31. Park YS, Barrett JD, Bonga JM (1998) Application of somatic embryogenesis in high-value clonal forestry: deployment, genetic control, and stability of cryopreserved clones. In Vitro Cell Dev Biol-Plant 34:231–239CrossRefGoogle Scholar
  32. Roberts DR, Sutton BCS, Flinn BS (1990) Synchronous and high frequency germination of interior spruce somatic embryos following partial drying at high relative humidity. Can J Bot 68:1086–1090CrossRefGoogle Scholar
  33. Roberts DR, Lazaroff WR, Webster FB (1991) Interaction between maturation and high relative humidity treatments and their effects on germination of Sitka spruce somatic embryos. J Plant Physiol 138:1–6CrossRefGoogle Scholar
  34. Shoji M, Sato H, Nakagawa R, Funada R, Kubo T, Ogita S (2006) Influence of osmotic pressure on somatic embryo maturation in Pinus densiflora. J For Res 11:449–453CrossRefGoogle Scholar
  35. Stasolla C, Yeung EC (2003) Recent advances in conifer somatic embryogenesis: improving somatic embryo quality. Plant Cell Tissue Organ Cult 74:15–35CrossRefGoogle Scholar
  36. Taniguchi T (2001) Plant regeneration from somatic embryos in Pinus thunbergii (Japanese black pine) and Pinus densiflora (Japanese red pine). In: Morohoshi N, Komamine A (eds) Molecular breeding of woody plants. Elsevier Science, Amsterdam, pp 319–324Google Scholar
  37. Taniguchi T, Kondo T (2000) Difference in the ability of initiation and maintenance of embryogenic cultures among Sugi (Cryptomeria japonica D. Don) seed families. Plant Biotech 17:159–162CrossRefGoogle Scholar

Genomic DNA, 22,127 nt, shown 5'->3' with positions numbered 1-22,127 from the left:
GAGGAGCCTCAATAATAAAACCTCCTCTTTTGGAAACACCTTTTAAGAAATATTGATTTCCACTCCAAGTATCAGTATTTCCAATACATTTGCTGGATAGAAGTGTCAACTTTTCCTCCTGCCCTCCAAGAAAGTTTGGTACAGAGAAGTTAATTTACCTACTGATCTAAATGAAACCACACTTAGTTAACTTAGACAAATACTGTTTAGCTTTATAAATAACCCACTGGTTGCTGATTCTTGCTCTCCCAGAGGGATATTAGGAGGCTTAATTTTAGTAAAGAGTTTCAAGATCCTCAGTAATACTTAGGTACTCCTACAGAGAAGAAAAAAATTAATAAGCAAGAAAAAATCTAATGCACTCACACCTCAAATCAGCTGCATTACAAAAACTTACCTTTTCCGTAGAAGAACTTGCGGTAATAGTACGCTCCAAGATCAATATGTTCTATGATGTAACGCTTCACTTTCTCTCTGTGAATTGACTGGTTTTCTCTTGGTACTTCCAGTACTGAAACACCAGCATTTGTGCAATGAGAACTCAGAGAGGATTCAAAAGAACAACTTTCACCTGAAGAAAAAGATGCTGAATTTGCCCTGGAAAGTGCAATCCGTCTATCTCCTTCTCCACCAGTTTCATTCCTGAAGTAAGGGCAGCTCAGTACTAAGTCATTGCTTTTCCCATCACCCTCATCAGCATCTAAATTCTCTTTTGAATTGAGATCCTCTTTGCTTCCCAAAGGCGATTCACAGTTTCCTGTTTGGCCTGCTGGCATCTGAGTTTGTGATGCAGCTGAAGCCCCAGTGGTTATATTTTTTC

38. Taniguchi T, Kurita M, Itahana N, Kondo T (2004) Somatic embryogenesis and plant regeneration from immature zygotic embryos of hinoki cypress (Chamaecyparis obtusa Sieb et Zucc.). Plant Cell Rep 23:26–31CrossRefPubMedGoogle Scholar
  39. Texeira da Silva JA, Malabadi RB (2012) Factors affecting somatic embryogenesis in conifers. J For Res 23:503–515CrossRefGoogle Scholar
  40. Togashi K, Shigesada N (2006) Spread of the pinewood nematode vectored by the Japanese pine sawyer: modeling and analytical approaches. Popul Ecol 48:271–283CrossRefGoogle Scholar
  41. Trontin JF, Hargraves C, Montalban IA, Moncalean P, Reeves C, Quoniou S, Lelu-Walter MA, Klimaszewska K (2016) International effort to induce somatic embryogenesis in adult pine trees. In: Park YS, Bonga JM, Moon HK (eds) Vegetative propagation of forest trees. NIFOS, Seoul, Korea, pp 211–260Google Scholar

Copyright information

© Springer International Publishing AG, part of Springer Nature 2018

Authors and Affiliations

  1. 1.Department of Forest Molecular Genetics and BiotechnologyForestry and Forest Products Research InstituteTsukubaJapan

Personalised recommendations